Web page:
Mulch burn?

Discussion in 'Landscape Architecture and Design' started by freedm2, Apr 16, 2008.

  1. freedm2

    freedm2 LawnSite Member
    from PA
    Posts: 192

    I just got 15 yrd of tripple ground (very fine) bark mulch. I spread it over the weekend and now any plant/leaf that it touched is brown. Some mulch even got on the grass and it looks slightly burned too.

    The mulch was warm when I got it, it rained the night before. Is this just from the heat of the mulch?
     
  2. shovelracer

    shovelracer LawnSite Silver Member
    Posts: 2,009

    The mulch shouldnt be smothering the plants or their leaves. The grass will come back if you remove as much as possible, the plants may take longer. The mulch will be warm cause it is releasing energy as it decomposes, much like a pile of compost. Temps can get as high as 140 degrees from what Ive seen. Clean it up if you didnt already and take it as a learning experience.
     
  3. freedm2

    freedm2 LawnSite Member
    from PA
    Posts: 192

    Thanks...

    So you think it was the temperature of the mulch vs some type of chemical reaction? The mulch was steaming. I should have though it through before putting it around the plants (Liropes).
     
  4. shovelracer

    shovelracer LawnSite Silver Member
    Posts: 2,009

    I highly doubt its chemical. Heat is normal. On real cold mornings my dump looks like it is on fire cruising down the road with some steamy mulch.
     
  5. Critical Care

    Critical Care LawnSite Bronze Member
    Posts: 1,654

    This is an older thread, but I wanted to show some photos of what can happen when hot mulch comes in contact with grass. The mulch is hemlock and was blown in on a fairly cool morning. The thought of some chemical in the mulch did cross my mind at first however I did assume and conclude that the burning was simply from the heat of the mulch. I often wonder what effect may have occurred had this mulch had been blown in later on in the day, but at any rate these lawns recovered after a few weeks.

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    2007_0604Image0003.jpg
     
  6. ed2hess

    ed2hess LawnSite Fanatic
    Posts: 13,329

    You are very fortunate to be in a beautiful place like that.....so cool looking compared to what we have. I am surprised that mulch would do that I never seen mulch burn.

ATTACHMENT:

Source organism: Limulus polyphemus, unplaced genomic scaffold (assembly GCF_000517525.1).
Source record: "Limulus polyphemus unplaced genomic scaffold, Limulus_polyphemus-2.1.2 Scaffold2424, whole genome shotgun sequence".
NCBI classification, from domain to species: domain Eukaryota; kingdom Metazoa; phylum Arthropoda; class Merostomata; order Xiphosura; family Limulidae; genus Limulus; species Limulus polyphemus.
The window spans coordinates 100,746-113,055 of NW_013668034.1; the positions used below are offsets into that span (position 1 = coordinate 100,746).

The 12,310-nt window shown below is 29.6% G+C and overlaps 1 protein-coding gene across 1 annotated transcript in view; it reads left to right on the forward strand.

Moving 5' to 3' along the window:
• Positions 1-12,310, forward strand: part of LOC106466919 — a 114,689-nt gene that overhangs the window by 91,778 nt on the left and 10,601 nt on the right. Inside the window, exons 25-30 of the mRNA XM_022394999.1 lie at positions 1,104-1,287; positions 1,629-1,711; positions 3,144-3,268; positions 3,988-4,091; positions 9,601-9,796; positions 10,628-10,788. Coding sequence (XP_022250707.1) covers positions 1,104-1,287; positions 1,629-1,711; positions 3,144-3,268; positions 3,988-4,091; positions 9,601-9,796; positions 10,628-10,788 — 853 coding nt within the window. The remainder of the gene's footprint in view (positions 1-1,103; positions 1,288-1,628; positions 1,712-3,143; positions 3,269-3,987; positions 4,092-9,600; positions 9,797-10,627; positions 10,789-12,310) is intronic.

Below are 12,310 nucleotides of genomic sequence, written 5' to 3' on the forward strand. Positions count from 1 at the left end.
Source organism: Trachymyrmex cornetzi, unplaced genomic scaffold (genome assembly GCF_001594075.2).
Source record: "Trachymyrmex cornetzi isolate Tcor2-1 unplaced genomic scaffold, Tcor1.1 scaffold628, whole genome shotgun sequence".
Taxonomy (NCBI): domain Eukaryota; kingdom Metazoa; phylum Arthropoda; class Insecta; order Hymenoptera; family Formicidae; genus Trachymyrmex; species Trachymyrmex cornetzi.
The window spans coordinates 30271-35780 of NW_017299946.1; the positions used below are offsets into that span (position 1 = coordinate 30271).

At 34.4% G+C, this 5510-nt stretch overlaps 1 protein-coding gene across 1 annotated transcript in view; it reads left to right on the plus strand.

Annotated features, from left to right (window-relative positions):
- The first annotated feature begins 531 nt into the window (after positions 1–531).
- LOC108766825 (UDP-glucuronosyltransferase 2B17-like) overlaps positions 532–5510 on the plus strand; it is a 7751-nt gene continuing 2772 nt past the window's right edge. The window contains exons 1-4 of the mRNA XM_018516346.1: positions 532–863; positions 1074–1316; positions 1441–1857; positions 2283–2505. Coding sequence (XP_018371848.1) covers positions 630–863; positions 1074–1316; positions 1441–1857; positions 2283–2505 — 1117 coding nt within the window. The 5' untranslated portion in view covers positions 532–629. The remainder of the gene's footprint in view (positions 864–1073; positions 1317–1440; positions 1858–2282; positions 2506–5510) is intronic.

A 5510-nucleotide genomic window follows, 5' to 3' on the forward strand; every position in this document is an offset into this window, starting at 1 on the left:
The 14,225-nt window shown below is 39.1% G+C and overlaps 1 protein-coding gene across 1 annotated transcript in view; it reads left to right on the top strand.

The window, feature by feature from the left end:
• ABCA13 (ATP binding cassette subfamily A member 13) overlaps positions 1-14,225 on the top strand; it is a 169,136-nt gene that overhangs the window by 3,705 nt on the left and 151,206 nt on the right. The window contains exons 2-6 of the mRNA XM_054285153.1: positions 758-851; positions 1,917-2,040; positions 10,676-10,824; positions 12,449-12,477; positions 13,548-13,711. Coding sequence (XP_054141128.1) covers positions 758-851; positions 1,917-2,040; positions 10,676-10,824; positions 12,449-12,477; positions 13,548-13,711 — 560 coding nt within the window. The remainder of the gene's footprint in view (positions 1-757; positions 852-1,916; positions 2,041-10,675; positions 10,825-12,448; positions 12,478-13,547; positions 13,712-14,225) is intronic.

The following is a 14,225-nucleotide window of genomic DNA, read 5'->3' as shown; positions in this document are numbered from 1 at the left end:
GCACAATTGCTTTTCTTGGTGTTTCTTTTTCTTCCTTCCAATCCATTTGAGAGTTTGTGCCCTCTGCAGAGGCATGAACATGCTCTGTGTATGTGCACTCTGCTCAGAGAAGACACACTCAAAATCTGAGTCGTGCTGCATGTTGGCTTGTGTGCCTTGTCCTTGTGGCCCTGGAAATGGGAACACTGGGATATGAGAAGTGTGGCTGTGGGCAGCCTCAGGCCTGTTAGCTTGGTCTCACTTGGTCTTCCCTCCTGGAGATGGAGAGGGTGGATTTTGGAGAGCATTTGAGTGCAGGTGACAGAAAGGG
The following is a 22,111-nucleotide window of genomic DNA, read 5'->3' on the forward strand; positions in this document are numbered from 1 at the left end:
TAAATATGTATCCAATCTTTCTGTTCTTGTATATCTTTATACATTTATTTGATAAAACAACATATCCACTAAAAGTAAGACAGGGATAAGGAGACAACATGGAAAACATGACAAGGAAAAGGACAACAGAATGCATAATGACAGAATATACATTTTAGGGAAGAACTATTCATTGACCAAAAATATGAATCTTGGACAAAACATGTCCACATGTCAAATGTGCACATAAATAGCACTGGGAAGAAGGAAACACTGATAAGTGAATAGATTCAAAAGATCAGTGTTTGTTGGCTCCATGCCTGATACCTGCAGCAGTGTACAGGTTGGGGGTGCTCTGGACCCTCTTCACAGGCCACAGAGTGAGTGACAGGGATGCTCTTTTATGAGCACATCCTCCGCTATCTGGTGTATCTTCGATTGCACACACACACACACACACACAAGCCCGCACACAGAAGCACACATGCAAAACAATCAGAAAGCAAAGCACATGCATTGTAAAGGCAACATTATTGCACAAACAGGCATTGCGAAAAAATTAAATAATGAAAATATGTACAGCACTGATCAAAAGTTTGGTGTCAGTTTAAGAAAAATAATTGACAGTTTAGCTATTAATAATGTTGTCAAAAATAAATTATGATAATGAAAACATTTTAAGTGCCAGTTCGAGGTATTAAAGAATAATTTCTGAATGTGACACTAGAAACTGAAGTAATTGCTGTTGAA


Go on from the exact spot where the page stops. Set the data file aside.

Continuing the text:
7. White Gardens

    White Gardens LawnSite Fanatic
    Posts: 6,776

    I wouldn't call it mulch burn, but that's ultimately what it is.

    I would say it's the composting organisms in the mulch couple with the natural tree saps that burned the grass.
     
  8. Critical Care

    Critical Care LawnSite Bronze Member
    Posts: 1,654

    Uh huh, basically the end result is that the grass was burned by the mulch's high temperature regardless of the composting process. But yeah, we could blame the composting process on bacteria, air, and moisture.

    Ed2hass, this is a beautiful area. Lower elevations are high desert while the higher area you saw in the pics is coniferous and about 16 miles from a major ski area. Hard to complain, but then I don't have an ocean view like some have.
     
  9. White Gardens

    White Gardens LawnSite Fanatic
    Posts: 6,776

    What is brought to my attention is in Pic "1, If you look left to right the grade slopes in that direction.

    So, the grass is burnt on the left and not the right. So, my intuition is saying that it's from leaching of water off the mulch and not a temp related issue.

    Not trying to challenge your thought, just saying there is a couple other things that are standing out to me.
     
  10. RigglePLC

    RigglePLC LawnSite Fanatic
    Posts: 12,355

    In Michigan a couple years ago we had a similar problem. But I thnk the university people thought it was due to acids released during rapid decomposition of the mulch. Did it smell strongly like pickles? They suspect formic and propanoic and acetic acid. Vinegar odor?
     

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